The perceived "threat" posed by expanding American interests increased when the United States purchased Alaska. Great Britain believed that the uncertain status of the North-Western Territory and Rupert's Land might lead to confrontation with the United States. In the mid-1860s, Great Britain encouraged negotiations to transfer these territories to the new country that would become Canada. When Confederation came into effect in 1867, the Hudson's Bay Company began the transfer of the North-Western Territory and Rupert's Land to the new Dominion of Canada.
Finally, Great Britain also feared that Fenians might attack its North American colonies.
Factors Related to the Railway
In the mid-19th century, Great Britain wanted, for strategic reasons, to connect its North American colonies by means of a railway. Given the project's scope, no single colony could provide the necessary financial resources. A political union would allow the colonies to pool their resources and make the railway project more feasible.
In 1858, after George-Étienne Cartier and Alexander Tilloch Galt reached an agreement, the former announced a government project in these terms:
"Le gouvernement étudiera l'opportunité d'une union fédérale des provinces britanniques de l'Amérique du Nord, et se mettra en communication à ce sujet avec le gouvernement impérial et avec les provinces Maritimes. Le résultat de ces communications sera soumis au Parlement à sa prochaine session."
(Robert Rumilly, Histoire de la province de Québec, vol. 1, Montréal : Fides, 1971, p. 15)
"The government shall study the timeliness of a federal union of British North American provinces, and will contact the imperial government and Maritime provinces in this regard. The result of these communications will be presented to Parliament next session."
This project was essentially that of Alexander Tilloch Galt. It arose from an ideological debate begun by some members of the Canadian political elite, Francophone and Anglophone, when the Canadas were united in 1840. In 1858, many of the main players in the Confederation conferences of 1864 to 1867 were already on the scene, including George Brown, George-Étienne Cartier, John A. Macdonald, Alexander Tilloch Galt, Joseph-Charles Taché, Antoine-Aimé Dorion, Étienne-Paschal Taché, Hector-Louis Langevin and Thomas D'Arcy McGee. Others, like Joseph-Édouard Cauchon, exerted a more subtle influence. Though only a member of Parliament, Cauchon managed to influence public opinion in favour of a political union through his newspaper, Le Journal de Québec.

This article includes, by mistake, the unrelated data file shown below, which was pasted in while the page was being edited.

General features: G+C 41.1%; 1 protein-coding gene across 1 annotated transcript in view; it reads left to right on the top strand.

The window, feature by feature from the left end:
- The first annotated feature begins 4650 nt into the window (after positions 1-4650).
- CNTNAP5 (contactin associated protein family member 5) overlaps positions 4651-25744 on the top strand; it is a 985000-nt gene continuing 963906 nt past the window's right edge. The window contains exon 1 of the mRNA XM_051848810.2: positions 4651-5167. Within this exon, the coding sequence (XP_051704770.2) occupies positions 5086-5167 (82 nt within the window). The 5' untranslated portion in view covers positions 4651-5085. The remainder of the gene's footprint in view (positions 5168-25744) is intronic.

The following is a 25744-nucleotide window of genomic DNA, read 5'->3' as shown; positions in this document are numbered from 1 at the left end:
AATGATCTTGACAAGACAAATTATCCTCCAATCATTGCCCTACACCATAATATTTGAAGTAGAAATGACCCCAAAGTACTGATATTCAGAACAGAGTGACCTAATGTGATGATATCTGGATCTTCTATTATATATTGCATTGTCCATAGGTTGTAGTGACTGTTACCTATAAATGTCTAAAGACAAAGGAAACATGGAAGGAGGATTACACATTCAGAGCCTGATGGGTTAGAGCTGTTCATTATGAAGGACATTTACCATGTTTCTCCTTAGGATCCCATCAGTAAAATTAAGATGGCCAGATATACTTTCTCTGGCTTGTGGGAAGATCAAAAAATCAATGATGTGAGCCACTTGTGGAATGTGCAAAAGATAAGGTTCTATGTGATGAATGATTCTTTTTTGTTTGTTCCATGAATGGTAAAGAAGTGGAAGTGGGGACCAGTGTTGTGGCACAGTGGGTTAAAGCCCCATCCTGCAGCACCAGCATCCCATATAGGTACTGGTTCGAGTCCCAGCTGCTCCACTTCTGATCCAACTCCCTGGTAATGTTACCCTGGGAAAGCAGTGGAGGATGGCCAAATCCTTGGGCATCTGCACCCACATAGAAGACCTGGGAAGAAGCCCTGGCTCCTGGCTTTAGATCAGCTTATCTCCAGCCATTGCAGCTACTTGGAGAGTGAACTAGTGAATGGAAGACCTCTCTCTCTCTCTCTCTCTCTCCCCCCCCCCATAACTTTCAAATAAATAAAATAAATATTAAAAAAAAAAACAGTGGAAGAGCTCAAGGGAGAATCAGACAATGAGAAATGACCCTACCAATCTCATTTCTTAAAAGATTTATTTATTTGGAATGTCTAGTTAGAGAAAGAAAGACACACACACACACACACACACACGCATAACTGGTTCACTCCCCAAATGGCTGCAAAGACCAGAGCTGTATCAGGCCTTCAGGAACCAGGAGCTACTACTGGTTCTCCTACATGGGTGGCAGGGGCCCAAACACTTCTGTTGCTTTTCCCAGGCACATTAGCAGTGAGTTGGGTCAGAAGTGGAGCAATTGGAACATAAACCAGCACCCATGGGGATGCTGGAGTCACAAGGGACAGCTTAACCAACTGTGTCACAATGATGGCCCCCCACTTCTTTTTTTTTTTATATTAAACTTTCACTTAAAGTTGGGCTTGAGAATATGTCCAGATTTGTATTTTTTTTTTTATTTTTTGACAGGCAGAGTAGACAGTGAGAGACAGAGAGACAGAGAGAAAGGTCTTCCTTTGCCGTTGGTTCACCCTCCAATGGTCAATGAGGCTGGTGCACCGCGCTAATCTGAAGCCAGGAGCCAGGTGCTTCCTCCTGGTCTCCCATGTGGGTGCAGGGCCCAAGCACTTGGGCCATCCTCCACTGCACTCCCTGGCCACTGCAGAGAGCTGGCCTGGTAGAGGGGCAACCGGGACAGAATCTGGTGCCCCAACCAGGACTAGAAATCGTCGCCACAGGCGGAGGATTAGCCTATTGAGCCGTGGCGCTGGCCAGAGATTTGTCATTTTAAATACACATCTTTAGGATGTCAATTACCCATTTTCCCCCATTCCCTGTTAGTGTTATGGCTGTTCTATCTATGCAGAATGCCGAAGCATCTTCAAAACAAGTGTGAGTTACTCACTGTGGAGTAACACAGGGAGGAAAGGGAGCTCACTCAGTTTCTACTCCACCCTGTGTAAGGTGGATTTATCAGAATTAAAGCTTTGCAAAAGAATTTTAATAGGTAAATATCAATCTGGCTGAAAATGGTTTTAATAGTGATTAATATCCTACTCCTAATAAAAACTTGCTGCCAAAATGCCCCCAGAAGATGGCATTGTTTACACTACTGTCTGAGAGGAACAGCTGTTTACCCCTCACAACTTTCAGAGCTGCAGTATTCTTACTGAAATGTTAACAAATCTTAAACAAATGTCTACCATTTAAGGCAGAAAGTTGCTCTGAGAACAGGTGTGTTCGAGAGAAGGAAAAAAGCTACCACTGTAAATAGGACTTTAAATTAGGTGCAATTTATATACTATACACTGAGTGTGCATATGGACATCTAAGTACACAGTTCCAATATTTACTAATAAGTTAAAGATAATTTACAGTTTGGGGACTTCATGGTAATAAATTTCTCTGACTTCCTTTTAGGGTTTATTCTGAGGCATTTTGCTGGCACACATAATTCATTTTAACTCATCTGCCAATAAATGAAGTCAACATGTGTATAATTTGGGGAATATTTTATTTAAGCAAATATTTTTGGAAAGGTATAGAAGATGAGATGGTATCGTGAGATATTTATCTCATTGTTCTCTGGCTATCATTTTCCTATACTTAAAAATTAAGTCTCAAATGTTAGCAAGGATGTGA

In 1858, George-Étienne Cartier, Alexander Tilloch Galt and John Ross travelled to London to present Queen Victoria with a federation project for the British North American colonies. There were received with polite indifference. After this refusal, the political class put its project aside for a number of years. The frequent changes in government also disrupted the process. The federation project resumed in 1864, and this time, it was brought to a conclusion on July 1, 1867.
In 1864, when the Conservative Taché-Macdonald government was defeated in the House, George Brown, who held the balance of power, wanted to resolve the political crisis once and for all, and agreed to co-operate with any government that accepted constitutional reform. (Ibid, p. 18) John A. Macdonald, who did not like George Brown at first, made an overture to him. Brown replied that he would join a Conservative majority government if it agreed to include federation as part of its platform . (Ibid, p. 18) This government, called the Great Coalition, included several politicians who favoured a union of British colonies, including Alexander Tilloch Galt, George-Étienne Cartier, Hector-Louis Langevin, Étienne-Paschal Taché, Thomas D'Arcy McGee and Jean-Charles Chapais. It was this overture to George Brown that set the wheels of the Confederation project in motion. The overture was also remarkable in that political foes joined forces to support a common goal. This goal was hard to define, however, since not everyone had the same definition of Confederation. Alexander Tilloch Galt, for example, believed the Confederation project should include the Maritime provinces, while George Brown initially viewed it simply as an amendment to the union of Canada East and Canada West. In the end, all managed to agree.